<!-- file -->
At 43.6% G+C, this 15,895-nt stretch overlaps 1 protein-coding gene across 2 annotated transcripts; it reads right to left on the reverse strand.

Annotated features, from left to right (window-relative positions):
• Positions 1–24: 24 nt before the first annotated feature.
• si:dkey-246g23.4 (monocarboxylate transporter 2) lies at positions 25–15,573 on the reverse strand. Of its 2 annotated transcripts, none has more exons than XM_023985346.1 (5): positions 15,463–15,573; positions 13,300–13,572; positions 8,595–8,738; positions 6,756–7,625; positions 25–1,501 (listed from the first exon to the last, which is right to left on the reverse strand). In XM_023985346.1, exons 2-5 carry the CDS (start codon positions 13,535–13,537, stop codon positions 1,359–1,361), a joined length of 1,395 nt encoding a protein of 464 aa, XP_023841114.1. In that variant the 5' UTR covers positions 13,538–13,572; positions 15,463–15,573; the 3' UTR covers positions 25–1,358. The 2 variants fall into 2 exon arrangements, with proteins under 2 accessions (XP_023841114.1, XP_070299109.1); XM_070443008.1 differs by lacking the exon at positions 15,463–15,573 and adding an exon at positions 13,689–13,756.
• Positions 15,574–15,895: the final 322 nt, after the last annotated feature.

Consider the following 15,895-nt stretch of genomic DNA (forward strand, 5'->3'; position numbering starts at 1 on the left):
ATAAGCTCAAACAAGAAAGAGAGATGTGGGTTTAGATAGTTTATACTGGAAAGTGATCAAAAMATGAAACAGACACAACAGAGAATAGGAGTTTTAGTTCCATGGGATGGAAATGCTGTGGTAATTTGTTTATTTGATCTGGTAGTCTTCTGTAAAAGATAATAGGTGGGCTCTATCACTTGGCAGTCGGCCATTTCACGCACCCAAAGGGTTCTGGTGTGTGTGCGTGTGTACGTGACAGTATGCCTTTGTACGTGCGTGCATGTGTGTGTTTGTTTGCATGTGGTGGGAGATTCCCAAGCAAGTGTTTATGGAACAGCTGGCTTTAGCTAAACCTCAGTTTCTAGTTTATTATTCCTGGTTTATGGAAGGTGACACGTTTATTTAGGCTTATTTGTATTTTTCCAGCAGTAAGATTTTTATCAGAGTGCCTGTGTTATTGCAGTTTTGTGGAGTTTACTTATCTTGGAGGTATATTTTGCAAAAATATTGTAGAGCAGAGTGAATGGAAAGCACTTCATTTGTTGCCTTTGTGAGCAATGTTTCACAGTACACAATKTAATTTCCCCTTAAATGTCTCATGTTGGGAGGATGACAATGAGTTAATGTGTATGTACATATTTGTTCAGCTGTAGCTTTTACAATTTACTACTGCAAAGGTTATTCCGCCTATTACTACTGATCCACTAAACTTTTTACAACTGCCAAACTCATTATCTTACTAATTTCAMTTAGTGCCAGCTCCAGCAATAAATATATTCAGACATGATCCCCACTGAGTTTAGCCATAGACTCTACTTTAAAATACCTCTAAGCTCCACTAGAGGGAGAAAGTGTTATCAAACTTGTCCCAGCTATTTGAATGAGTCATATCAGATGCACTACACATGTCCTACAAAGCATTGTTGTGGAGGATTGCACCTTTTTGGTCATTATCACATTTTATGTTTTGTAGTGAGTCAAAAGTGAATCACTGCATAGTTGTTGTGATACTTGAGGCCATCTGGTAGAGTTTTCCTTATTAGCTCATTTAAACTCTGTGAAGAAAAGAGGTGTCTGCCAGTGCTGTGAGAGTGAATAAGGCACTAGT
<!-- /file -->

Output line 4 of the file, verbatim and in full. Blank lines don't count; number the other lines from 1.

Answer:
• si:dkey-246g23.4 (monocarboxylate transporter 2) lies at positions 25–15,573 on the reverse strand. Of its 2 annotated transcripts, none has more exons than XM_023985346.1 (5): positions 15,463–15,573; positions 13,300–13,572; positions 8,595–8,738; positions 6,756–7,625; positions 25–1,501 (listed from the first exon to the last, which is right to left on the reverse strand). In XM_023985346.1, exons 2-5 carry the CDS (start codon positions 13,535–13,537, stop codon positions 1,359–1,361), a joined length of 1,395 nt encoding a protein of 464 aa, XP_023841114.1. In that variant the 5' UTR covers positions 13,538–13,572; positions 15,463–15,573; the 3' UTR covers positions 25–1,358. The 2 variants fall into 2 exon arrangements, with proteins under 2 accessions (XP_023841114.1, XP_070299109.1); XM_070443008.1 differs by lacking the exon at positions 15,463–15,573 and adding an exon at positions 13,689–13,756.